The Prime Minister was scheduled to leave to Kataragama on the evening of Friday 26 January 1962, but ironically did not do so, oblivious to a coup to topple the elected government. At 7 pm that evening it was her nephew Felix Dias Bandaranaike and two senior police officers of the Criminal Investigation Department (CID), which included its Director DIG S.A. Dissanayake and SP John Attygalle (both later became IGPs) who personally informed the PM about an attempt of a coup by right-wing reserve and retired military and police officers intent on bringing the UNP back to power.

The coup plan code-named 'Operation Holdfast' was to arrest the Prime Minister, Ministers, key Government Defence officials, top brass of the armed forces, to be held in the Army headquarters. Other service commanders were to be restrained and prevented from leaving their houses that night. Once the coup was complete the leaders were to meet at the Queen's House where they were to get the Governor General Sir Oliver Goonetilleke to dissolve Parliament and take direct control of the State.

News of the coup naturally shocked the PM, which was to take place within an hour of her being informed, but she swung into immediate action. She immediately called an emergency meeting at Temple Trees with the top service commanders.

It was revealed that the coup's conspirators' military element was led by a cousin of S.W.R.D. Bandaranaike, Colonel Fredrick C. de Saram of the Ceylon Artillery and Colonel Maurice de Mel the Commandant of the Volunteer Force (second-in-command of the Army); the police element was led by DIG C.C. 'Jungle' Dissanayake, the Senior Deputy Inspector General of Police in change of Range I (brother of DIG S.A. Dissanayake, Director of the CID) and DIG Sydney de Zoysa responsible of coordination between the services; it was planned by Deputy Director of Land Development, Douglas Liyanage of the Ceylon Civil Service and supported by Rear Admiral Royce de Mel, later Commander of the Navy and brother of Colonel Maurice de Mel.

Premier Sirimavo had by then ordered the arrest of Dissanayake and J.F. Bede Johnpillai (ASP Traffic) that very night and the following day Colonel F.C. de Saram, Colonel Maurice de Mel and Rear Admiral Royce de Mel were arrested along with several others.

In all 31 conspirators, Commissioned Officers from the Army and the Navy, Gazetted Officers from the Police and one civil servant were arrested. Mrs. B had successfully crushed the Military coup.

A Third Court sat for 324 days from June 3, 1963, and convicted 11 of the 24 accused including Col. F.C. de Saram, Col. Maurice de Mel, Rear Admiral Royce de Mel, Douglas Liyanage, Sidney de Zoysa, Wilmot Abraham (later died in prison in 1964), B. I. Loyola, Wilton White, Nimal Jayakody, Noel Matthysz, Victor Joseph, Basil Jesudason, John Felix, David Tambyah, Samuel Jackson and Rodney de Mel. The sentence was ten years in jail and confiscation of property. However, the condemned sought redress from the Privy Council.

In December 1965 it held that the Special Act of 1962 was ultra vires of the Ceylon Constitution and had denied fair trial and acquitted all eleven, on that technicality.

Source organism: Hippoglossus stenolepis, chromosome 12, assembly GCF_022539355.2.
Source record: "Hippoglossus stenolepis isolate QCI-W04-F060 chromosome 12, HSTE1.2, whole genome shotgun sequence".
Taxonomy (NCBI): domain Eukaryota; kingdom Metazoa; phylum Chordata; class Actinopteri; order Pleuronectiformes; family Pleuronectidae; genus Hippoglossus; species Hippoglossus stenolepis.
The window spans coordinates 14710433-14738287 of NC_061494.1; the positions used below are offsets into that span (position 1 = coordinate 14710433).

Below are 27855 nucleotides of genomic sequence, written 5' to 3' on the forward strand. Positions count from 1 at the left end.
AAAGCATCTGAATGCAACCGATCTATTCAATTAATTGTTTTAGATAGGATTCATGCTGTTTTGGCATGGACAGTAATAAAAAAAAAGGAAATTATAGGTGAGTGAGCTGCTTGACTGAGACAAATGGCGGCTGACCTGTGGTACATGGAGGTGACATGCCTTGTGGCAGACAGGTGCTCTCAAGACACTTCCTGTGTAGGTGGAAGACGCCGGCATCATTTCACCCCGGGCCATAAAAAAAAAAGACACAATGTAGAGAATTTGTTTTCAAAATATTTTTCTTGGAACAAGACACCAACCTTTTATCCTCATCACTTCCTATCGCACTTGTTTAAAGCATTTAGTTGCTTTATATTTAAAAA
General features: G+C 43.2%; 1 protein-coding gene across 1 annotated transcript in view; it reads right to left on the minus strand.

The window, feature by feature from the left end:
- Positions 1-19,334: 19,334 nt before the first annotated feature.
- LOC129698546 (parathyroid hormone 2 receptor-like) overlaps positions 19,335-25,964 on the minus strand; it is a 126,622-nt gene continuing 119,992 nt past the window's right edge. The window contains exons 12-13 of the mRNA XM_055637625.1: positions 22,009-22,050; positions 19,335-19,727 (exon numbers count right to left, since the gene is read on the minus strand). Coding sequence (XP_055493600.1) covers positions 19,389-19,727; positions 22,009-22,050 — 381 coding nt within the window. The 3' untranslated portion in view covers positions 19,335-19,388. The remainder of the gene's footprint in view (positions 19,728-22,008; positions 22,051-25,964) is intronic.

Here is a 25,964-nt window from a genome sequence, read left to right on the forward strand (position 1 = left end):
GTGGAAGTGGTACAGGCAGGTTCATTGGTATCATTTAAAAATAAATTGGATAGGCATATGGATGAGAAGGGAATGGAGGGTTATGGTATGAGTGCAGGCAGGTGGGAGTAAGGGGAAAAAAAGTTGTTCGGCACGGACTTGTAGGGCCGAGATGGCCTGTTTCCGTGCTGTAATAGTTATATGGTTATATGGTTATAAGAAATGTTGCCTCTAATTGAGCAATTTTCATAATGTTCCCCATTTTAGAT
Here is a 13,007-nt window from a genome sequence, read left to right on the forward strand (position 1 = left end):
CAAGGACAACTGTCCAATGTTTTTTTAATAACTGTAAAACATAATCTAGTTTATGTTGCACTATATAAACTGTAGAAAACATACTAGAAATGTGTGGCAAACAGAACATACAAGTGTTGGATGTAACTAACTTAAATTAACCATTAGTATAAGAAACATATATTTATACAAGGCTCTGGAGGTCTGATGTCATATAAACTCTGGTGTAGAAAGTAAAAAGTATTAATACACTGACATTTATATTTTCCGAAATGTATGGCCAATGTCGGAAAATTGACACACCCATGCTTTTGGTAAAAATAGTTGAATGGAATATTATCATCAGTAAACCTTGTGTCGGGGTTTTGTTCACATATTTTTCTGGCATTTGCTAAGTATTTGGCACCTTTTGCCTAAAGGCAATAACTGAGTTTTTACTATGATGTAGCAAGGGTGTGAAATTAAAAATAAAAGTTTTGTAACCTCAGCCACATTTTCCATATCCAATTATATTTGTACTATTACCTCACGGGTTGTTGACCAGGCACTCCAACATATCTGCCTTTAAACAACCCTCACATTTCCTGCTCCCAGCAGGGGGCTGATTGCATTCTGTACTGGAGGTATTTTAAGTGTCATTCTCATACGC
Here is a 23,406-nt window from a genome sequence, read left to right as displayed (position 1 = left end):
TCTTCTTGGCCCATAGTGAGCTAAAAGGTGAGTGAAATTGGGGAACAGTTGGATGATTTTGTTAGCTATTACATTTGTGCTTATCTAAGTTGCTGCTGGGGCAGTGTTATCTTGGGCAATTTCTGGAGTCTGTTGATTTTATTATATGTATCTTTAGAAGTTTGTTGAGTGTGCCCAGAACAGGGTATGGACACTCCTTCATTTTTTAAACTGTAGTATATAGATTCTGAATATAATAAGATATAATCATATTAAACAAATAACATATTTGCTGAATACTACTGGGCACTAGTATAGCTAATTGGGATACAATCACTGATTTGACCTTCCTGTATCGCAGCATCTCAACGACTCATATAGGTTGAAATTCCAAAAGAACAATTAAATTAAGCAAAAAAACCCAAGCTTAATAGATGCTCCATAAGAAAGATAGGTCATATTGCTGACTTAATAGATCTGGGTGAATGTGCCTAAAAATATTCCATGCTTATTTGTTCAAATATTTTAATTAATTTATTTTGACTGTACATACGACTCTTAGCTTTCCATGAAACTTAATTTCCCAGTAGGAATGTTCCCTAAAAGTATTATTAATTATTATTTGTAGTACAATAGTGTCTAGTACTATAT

This episode in our history sheds light on Premier Sirimavo's iron will pitted against an unseen military rebellion, endorsing her courage and accomplishment of sustaining democracy.

Sirima-Shastri Pact

In 1964, the Sirima-Shastri Pact was hailed as a diplomatic breakthrough which saw India taking in 525,000 people, and Sri Lanka 300,000, leaving a balance of 150,000. Then both countries absorbed 75,000 each of the balance in the 1974 Second Accord she had signed with Indian Prime Minister, Indira Gandhi.

However, under the SLFP's radical Socialist policies, many Western business assets were nationalised. This caused disputes with the US and UK over compensation for seized assets.

The island was thrust full-tilt into the emerging non-aligned movement; and all government businesses were transferred to the State-owned Bank of Ceylon and the new People's Bank.

At the end of 1964, under pressure from right-wing Buddhist leaders, some SLFP MPs crossed the floor, and the government collapsed.

She lost a vote of no-confidence and the SLFP lost the following year's elections, but was herself elected to Parliament for the first time. Tables turned in 1965, UNP's Dudley Senanayake was Prime Minister while she was Leader of the Opposition.

Elected Prime Minister

In 1970, the United Left Front, led by the SLFP won a two-thirds majority in Parliament. She was elected to Parliament and Sirimavo (the suffix 'vo' denotes respect) R.D. Bandaranaike took office for the second time as the Prime Minister.

Soon after the socialist bandwagon set off again at full speed - although not fast enough for the militant and disaffected youths of the extreme left -wing People's Liberation Front, the Janatha Vimukthi Peremuna (JVP). Having benefited from Mrs Bandaranaike's educational reforms, they found there were still no jobs for them.

The test of her indomitable courage came when the JVP launched an insurrection in 1971 to topple her democratically-elected government. It was swiftly crushed, though at the cost of an estimated 1,000 young lives. More than 10,000 were jailed, although most were later released.